New Orleans Mardi Gras has grown to be as internationally famous as other Carnivals all around the world. Out of all of the traditions associated with the celebration, one of the most enduring is masking. The act of covering one’s face with a mask and costuming made its way to New Orleans through thousands of years of history.
“You go back to the ancient origins of Carnival and even pre-Christian, especially pre-Christian, and there’s always been some kind of masking season,” Errol Laborde, executive editor of New Orleans Magazine, says.
Laborde says that masking culture, also known as masquerading, can be traced as far back as ancient Rome, where people would celebrate the changing seasons with festivals like Saturnalia and Lupercalia. During these festivities, servants would dress like their masters and the masters would dress like the servants.
“I think probably the earliest sort of masquerading was men dressing like women,” Laborde says. “There was always kind of a given that people would just dance in the streets and put on different costumes.”
Carl Mack, founder of the Mardi Gras Museum of Costumes and Culture and president of Carl Mack Presents, describes how masking really thrived in the Middle Ages and how the concept of “farewell to the flesh” worked itself into being known as Carnival.
“From ‘carnival,’ the portion of the word ‘carne’ means ‘meat’ and ‘val’ is the verb ‘to go,’” Mack says. “Before there was Spain, Italy, Germany, France, there were little kingdoms. A little castle on a hill surrounded by peasants and they would cook all of the meats in the middle of winter. Then after they ate all of the meat, they would store it up for the winter. They didn’t eat meat for a long time, which of course, became Lent.”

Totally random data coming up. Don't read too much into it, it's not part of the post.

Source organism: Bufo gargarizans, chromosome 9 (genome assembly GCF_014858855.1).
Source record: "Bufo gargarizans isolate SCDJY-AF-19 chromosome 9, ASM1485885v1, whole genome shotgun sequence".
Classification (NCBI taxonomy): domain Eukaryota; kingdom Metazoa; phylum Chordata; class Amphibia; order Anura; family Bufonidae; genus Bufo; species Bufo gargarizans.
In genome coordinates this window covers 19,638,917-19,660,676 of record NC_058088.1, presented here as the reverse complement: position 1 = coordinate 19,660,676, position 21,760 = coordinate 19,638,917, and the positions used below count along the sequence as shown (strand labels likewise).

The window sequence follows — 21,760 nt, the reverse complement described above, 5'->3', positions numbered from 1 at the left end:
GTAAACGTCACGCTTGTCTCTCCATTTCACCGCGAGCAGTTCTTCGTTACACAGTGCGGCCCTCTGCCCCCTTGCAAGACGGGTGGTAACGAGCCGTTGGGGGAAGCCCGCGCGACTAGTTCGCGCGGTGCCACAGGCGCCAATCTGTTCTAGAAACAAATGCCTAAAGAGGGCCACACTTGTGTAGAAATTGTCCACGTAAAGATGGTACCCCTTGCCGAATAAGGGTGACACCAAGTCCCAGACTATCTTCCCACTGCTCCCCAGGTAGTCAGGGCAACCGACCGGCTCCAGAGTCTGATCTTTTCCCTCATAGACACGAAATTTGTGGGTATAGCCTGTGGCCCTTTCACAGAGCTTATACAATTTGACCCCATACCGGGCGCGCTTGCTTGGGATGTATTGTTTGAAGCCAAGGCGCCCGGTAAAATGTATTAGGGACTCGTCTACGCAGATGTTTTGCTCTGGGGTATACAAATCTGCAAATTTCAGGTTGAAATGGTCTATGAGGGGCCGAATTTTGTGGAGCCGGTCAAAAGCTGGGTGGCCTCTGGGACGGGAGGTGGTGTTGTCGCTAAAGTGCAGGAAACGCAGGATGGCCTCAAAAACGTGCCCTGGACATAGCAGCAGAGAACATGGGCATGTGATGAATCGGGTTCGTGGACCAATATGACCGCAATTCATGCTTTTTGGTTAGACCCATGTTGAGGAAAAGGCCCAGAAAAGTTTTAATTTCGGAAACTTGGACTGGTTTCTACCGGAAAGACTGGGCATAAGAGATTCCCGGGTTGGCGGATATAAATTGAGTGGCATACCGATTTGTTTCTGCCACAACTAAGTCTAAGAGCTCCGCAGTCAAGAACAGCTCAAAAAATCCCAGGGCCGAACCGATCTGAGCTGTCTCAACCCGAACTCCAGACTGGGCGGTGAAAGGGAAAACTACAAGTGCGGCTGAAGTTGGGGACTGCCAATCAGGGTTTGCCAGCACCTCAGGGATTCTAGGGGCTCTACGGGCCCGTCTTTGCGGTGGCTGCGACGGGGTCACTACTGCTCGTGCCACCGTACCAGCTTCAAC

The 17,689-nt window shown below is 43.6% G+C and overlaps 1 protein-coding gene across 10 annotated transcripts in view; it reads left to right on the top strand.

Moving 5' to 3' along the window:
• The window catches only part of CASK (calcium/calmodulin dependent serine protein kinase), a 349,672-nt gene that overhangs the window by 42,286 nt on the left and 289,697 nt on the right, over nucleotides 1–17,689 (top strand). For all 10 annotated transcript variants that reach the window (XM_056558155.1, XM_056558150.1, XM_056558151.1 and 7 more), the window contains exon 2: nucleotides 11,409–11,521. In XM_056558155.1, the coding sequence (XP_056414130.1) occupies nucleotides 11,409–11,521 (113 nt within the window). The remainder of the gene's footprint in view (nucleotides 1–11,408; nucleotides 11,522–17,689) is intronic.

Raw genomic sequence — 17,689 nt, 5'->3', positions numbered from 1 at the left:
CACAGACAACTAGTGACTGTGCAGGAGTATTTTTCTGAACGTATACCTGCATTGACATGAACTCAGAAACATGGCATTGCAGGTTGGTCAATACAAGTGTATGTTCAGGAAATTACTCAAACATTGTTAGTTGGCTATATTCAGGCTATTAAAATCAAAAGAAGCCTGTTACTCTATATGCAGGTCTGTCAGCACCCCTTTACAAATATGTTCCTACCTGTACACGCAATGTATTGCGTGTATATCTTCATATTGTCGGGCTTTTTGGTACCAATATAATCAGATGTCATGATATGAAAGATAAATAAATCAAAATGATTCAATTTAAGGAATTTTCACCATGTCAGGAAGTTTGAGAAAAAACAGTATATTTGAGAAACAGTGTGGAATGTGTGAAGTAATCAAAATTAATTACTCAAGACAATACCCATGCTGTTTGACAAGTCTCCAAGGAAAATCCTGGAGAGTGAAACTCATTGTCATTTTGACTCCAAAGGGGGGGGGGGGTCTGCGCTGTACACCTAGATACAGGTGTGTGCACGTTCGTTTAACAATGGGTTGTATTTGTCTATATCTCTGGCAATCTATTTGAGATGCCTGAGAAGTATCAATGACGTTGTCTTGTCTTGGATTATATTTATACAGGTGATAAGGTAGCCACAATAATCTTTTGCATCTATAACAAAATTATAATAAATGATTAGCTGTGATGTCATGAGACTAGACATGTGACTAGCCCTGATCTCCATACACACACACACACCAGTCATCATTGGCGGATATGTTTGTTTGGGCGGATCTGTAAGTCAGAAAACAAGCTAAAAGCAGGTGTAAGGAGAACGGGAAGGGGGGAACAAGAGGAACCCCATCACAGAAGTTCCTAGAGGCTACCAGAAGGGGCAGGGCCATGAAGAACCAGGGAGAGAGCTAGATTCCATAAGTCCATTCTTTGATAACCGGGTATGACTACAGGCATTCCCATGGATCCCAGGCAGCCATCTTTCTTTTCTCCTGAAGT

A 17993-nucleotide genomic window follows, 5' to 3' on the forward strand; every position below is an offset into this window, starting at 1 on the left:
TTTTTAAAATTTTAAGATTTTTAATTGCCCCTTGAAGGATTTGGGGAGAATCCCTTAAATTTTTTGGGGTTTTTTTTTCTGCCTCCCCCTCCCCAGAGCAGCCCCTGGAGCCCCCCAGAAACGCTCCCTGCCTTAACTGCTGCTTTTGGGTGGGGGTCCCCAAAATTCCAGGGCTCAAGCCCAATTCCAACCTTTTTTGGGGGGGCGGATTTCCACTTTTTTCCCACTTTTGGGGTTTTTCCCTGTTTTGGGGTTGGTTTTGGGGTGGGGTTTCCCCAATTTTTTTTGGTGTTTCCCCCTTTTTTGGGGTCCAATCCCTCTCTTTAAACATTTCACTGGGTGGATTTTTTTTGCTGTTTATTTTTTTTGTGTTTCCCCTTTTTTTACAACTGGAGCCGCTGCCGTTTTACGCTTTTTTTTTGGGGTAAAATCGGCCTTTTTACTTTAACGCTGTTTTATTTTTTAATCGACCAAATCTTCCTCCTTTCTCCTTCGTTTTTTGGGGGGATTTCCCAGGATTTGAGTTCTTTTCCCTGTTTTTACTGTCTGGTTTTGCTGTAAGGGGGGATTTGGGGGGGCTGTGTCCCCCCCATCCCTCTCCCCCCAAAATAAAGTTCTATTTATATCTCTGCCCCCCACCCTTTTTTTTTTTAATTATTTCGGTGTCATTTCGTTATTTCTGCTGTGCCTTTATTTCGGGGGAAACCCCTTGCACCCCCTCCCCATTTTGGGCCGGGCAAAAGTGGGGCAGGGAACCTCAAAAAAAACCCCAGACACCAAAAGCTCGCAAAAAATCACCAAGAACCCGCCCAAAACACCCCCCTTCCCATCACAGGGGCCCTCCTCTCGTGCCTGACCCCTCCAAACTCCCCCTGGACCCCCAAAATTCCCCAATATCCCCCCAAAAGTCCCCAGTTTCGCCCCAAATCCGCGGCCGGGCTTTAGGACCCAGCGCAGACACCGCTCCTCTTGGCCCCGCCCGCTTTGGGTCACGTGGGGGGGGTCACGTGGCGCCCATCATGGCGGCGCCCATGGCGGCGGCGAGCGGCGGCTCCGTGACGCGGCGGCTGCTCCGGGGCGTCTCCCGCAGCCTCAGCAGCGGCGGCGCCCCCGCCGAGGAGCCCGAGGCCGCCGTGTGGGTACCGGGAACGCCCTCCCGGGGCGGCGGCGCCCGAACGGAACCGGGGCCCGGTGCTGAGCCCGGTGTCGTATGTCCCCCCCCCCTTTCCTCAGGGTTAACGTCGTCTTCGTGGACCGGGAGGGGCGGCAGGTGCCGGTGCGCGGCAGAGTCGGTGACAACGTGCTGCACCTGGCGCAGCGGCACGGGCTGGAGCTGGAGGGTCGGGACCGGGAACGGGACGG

“The nobility in the castle would hear all of the fun the peasants were having and they’d like to go participate,” Mack says. “But they could get in trouble if they misbehaved too much, create a little intrigue in the castle, gossip and so forth. So they began to conceal their identities, put on a mask, go sneak around, and see what was going on down there, go have some fun.”
Mack says the peasants would also make fun of the nobility during the festivities by dressing up like them.
“So those origins predate the Christian calendar,” he says. “It was then organized by the Christian calendar, but these were celebrations going on in the middle of winter with the royalty dressing up like fools and the fools dressing up like royalty. And that’s the origin of masking tradition in our Carnival, the ‘farewell to the flesh’ celebration.”
The concept of Carnival and masquerading eventually crossed over to the United States in the form of mummery, which involved people masquerading during New Year’s and singing songs at people’s homes in exchange for food or drink. Laborde theorized that mummery was popular all over the East Coast and as people spread out from there to the rest of the country, their traditions went with them. This eventually led to the first official American Mardi Gras being done in Mobile, Alabama.